Page:Popular Science Monthly Volume 10.djvu/360

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generations of human culture to which we are heirs. Seems it not, then, a wicked, almost a sacrilegious, thing to hasten with eager gladness to repudiate the past to which we owe everything, and to exult over the ruins of its beliefs? It is as if a son should rejoice over his father's feebleness, uncover his nakedness, and make scorn of his infirmities. As he who has been the best son is in turn the best father, so the generation which guards with respect the good which there is in the past, and puts gently aside that which is effete, will make the most stable progress in its day, and transmit the best inheritance to the generation which follows it. No doubt in the future, as in the past, the knowledge of one period will sometimes appear foolishness at a more advanced period of human evolution—the truth of one age become the laughing-stock of the next; but we may profitably reflect that decaying doctrine had its use in its day, and it may teach us modesty to consider that much which has its place in our mental organization now, and is serving its proper end in the development thereof, will one day probably be put aside as obsolete belief. Let it be our prayer that when that day comes, and this generation comes up for critical judgment as an historical study before the tribunal of posterity, it may be justly said of it that it has done as much for the progress of mankind as some of the generations upon which the wisest of us look back, perhaps, with indulgent compassion, and the unwise among us with foolish scorn.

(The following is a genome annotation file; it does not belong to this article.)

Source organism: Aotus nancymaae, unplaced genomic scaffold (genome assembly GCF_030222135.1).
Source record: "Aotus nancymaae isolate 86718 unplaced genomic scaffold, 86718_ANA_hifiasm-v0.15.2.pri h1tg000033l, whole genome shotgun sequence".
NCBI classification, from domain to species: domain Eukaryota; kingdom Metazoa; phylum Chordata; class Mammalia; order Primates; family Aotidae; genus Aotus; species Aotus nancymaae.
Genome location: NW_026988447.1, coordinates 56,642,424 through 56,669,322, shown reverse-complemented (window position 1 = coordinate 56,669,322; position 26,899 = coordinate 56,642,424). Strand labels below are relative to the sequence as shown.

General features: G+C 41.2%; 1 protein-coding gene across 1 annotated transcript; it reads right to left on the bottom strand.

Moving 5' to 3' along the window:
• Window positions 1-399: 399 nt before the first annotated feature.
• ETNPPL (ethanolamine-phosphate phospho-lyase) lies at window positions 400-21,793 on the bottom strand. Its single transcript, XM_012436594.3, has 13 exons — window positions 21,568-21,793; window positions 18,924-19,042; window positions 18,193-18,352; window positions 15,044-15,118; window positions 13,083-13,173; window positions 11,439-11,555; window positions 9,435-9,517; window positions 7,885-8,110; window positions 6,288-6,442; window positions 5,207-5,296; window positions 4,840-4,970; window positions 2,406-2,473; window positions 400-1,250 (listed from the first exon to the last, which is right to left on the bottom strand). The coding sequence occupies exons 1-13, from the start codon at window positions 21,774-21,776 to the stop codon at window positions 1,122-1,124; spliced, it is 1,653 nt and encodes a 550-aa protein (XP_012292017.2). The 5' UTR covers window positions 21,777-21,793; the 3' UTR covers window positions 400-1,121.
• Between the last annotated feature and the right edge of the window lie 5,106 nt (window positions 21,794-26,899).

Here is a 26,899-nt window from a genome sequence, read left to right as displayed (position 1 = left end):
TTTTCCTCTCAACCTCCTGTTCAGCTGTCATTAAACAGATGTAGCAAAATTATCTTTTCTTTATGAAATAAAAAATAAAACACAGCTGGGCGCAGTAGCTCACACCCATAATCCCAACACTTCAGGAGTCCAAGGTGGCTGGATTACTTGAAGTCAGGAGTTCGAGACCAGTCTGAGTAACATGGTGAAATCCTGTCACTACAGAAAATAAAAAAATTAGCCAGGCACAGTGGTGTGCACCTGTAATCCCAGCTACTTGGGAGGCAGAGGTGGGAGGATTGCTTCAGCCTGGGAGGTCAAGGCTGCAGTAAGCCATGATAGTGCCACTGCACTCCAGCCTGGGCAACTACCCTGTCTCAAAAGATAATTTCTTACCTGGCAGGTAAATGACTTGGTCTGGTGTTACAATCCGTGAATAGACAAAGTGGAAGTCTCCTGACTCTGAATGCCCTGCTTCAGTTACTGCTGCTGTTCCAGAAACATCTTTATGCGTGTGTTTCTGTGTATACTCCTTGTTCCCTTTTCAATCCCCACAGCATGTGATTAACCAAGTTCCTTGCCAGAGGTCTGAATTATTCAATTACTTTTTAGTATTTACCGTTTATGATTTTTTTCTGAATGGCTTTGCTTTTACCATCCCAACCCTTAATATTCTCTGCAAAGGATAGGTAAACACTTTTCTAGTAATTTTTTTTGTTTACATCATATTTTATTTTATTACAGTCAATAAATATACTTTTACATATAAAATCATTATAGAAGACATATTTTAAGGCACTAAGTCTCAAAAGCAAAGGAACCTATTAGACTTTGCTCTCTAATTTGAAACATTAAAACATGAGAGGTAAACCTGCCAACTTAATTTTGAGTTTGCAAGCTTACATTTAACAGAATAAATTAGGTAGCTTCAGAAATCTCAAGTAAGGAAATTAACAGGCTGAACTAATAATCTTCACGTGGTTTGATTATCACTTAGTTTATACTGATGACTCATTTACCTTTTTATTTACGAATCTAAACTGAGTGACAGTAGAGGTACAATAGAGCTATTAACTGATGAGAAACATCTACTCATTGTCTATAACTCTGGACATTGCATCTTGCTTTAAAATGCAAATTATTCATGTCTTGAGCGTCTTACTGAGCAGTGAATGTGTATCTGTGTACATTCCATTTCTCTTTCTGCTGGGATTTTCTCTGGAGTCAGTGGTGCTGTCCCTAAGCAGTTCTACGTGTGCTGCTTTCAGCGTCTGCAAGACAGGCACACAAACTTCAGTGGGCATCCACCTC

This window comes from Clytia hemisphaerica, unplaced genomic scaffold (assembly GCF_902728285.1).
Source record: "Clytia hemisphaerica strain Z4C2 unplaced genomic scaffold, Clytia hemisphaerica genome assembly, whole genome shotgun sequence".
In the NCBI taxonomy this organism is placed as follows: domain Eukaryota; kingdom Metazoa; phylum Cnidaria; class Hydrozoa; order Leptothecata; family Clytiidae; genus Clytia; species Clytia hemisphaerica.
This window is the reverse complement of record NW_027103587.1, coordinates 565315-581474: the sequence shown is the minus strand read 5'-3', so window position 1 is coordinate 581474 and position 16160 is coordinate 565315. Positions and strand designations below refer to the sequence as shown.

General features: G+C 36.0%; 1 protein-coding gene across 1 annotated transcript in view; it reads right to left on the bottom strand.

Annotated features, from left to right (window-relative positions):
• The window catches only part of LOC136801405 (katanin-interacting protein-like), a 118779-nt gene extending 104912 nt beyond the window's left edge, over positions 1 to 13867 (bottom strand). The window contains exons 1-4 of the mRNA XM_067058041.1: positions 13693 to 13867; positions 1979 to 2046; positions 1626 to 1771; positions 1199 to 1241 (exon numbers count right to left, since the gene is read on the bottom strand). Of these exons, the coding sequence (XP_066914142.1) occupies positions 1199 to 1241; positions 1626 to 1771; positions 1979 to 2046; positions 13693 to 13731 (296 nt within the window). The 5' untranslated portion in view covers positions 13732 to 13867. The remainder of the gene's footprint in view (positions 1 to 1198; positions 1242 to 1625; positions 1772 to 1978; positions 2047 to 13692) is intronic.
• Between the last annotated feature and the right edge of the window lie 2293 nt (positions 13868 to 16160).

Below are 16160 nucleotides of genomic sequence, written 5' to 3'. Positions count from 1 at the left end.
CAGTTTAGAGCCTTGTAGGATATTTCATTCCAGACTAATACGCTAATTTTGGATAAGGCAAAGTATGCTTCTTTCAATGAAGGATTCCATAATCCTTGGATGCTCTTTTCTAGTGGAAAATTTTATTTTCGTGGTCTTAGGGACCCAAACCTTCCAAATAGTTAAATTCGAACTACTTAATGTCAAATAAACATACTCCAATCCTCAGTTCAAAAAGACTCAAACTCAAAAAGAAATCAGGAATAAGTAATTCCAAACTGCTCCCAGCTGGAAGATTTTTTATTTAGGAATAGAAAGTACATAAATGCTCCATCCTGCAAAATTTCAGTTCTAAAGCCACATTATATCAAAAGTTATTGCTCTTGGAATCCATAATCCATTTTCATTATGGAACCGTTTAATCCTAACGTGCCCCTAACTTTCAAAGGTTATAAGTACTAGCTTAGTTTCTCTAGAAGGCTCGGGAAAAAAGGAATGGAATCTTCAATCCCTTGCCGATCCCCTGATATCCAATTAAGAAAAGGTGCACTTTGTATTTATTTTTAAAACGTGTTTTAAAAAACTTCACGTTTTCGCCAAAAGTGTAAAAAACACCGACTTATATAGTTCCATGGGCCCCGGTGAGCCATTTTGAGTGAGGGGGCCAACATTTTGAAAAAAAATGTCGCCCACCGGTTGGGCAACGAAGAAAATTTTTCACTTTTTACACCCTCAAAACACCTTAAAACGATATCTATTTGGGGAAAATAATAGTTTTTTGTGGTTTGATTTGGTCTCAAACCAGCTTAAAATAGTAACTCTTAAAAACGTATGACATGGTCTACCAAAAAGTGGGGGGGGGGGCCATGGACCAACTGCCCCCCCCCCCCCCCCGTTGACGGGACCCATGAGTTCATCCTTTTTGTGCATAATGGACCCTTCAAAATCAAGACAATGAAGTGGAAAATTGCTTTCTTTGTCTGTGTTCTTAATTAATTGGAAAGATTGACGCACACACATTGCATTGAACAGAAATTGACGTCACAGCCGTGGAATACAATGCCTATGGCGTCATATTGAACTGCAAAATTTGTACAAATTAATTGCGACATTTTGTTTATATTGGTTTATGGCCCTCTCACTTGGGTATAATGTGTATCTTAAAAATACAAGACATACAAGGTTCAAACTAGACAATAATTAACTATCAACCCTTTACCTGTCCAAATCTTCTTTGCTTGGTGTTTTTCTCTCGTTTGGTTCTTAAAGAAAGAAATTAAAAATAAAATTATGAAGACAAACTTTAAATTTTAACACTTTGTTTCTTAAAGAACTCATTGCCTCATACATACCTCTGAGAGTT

There is nothing in the attitude of modern society toward science, cold and suspicious as it may sometimes be, which necessitates or warrants an arrogant, defiant, and aggressive spirit of hostility on its side. No great courage is required nowadays to declare a new truth, however hostile it may be to received belief, nor is any serious suffering entailed by the declaration; there is no need, therefore, for a scientific man to put on the airs of a martyr. He is a very little martyr who is persecuted only by the pens of unfriendly critics, and rather a pitiful object when he sits down by the wayside, and calls upon all them that pass by to behold and see how hardly he is used. It was very different when Science first made its voice heard; when, under the cruel persecutions of the Inquisition, Galileo unsaid with his tongue truths which his heart could not unsay, and that grand figure in the noble army of scientific martyrs, Giordano Bruno, went calmly and resolutely to the stake rather than utter one word of retractation. The saddest contemplation in the world, perhaps, is that of the brave who, like him, have died fighting in the battle for the cause that seemed to perish with them; whose lives of suffering and sore travail have set, often through cruel tortures, in black clouds of gloom which no ray of hope could penetrate. Theirs was not the laurel crown of victory after the agony of the struggle; no popular applause, no encouraging shout, greeted their ears as they sank down exhausted in death; the shouts which they heard were shouts of exe-